http://www.vovida.org/

Larry
Tuesday, March 04, 2003

Everyone - THANKS. The links that  have been provided look great.

I just needed a starting point so I could come up to speed on the terminology.

The question/statement about not wanting to host the phone access myself is correct. I only want to host a network server  (IE, pure software) and I want to outsource the physical access to the telco lines.

Tele-Phony Guy
Tuesday, March 04, 2003

H323 is the big standard for VoIP. There is also SIP which is simpler.  The vovida stuff is open source.
Cisco has their own form of simplified H323 called Skinny. They also make POTS to IP gateways. Get out your checkbook.
Avaya, Nortel and all of the bigger networking hardware companies are investing in VoIP.

Doug Withau
Tuesday, March 04, 2003

Hi,

I understand exactly what you want, but am not sure if such a hosted solution currently exists. The effort of sending a bit stream to a server that would make calls is a piece of cake actually and you don't necessarily need VoIP to accomplish it. All you need is a server that can encode (transcode actually) your packets into a G.711 stream that is passed to the PSTN (public switched telephone network). The G.711 codec is only necessary if you want to fax stuff or want to ensure compatibility. There are cards that can do this, but I'm not aware of a hosted service that provides what you're looking for.

The card itself would probably have an Ethernet interface (or through a NIC via the PCI bus) and break up the voice packets into a series of bits that would be reformed (probably through FPGAs or DSPs) into a normal TDM (time division multiplexed) voice channel called a DS0 (digital signal 0, the lowest bit rate channel in the telephone network). The card may have a normal telephone jack on it but more likely has a T1 coming out of it (if they have more than one customer :-).

The encoding of the bits into the DS0 is handled by a software codec. The ITU maintains standards for these codecs, but the G.711 codec is the most used and most compatible one (and the only one available for faxes). It offers a 64Kbps bit rate (8 bit samples at 8KHz).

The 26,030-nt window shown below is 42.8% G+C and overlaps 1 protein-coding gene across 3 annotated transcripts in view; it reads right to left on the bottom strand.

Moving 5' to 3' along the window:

Now, as to what format to send your packets in, that's the question. If you use a VoIP protocol, it would probably be an RTP/UDP stream with SIP and/or H.323 to control it. There is a hodgepodge (i.e., mess) of protocols out there now, but you would ultimately have to use whatever the host provider would want anyhow. Try Googling on "hosted telephony provider soft VoIP fax call support" or stuff like that.

Email me at anytime. If I'm free, I'll help you out. voip@axebow.com

Battered VoIP Expert
Tuesday, March 04, 2003

Oh, and one more thing. If you could get a host to accept WAV files, then it wouldn't really be VoIP at all. IMHO, an MP3 format would be much better and I'll bet that someone is working on an MP3 to voice call converter somewhere right now (Cf. IVR systems). A lot of embedded products that use voice are looking at the MP3 format right now becuase it's free, relatively easy to implement, and inherently has variable characteristics.

BTW, a "VoIP" call would entail you running some sort of *real-time* encoder on your PC that would take an analog source or waveform input and transmit it immediately to a far end with all of the performance handling characteristics that real-time stuff demands. If your connection wasn't up to snuff, packets would drop left and right and quality would suffer.

Battered VoIP Expert
Tuesday, March 04, 2003

"Does Anyone Know about Internet Telephony?"

Sure, someone does.

www.catb.org/~esr/faqs/smart-questions.html


Wednesday, March 05, 2003

Not sure what platform you are developing for, but inside the Microsoft Platform SDK there are some TAPI examples for TAPI 3 (The COM Implementation) and for TAPI 2. 
The TAPI 3 samples work with streaming files and recording conversations and stuff like that.  You might be able to find what you are looking for there.

They helped me out in my current TAPI fiasco.

Matt Watson
Wednesday, March 05, 2003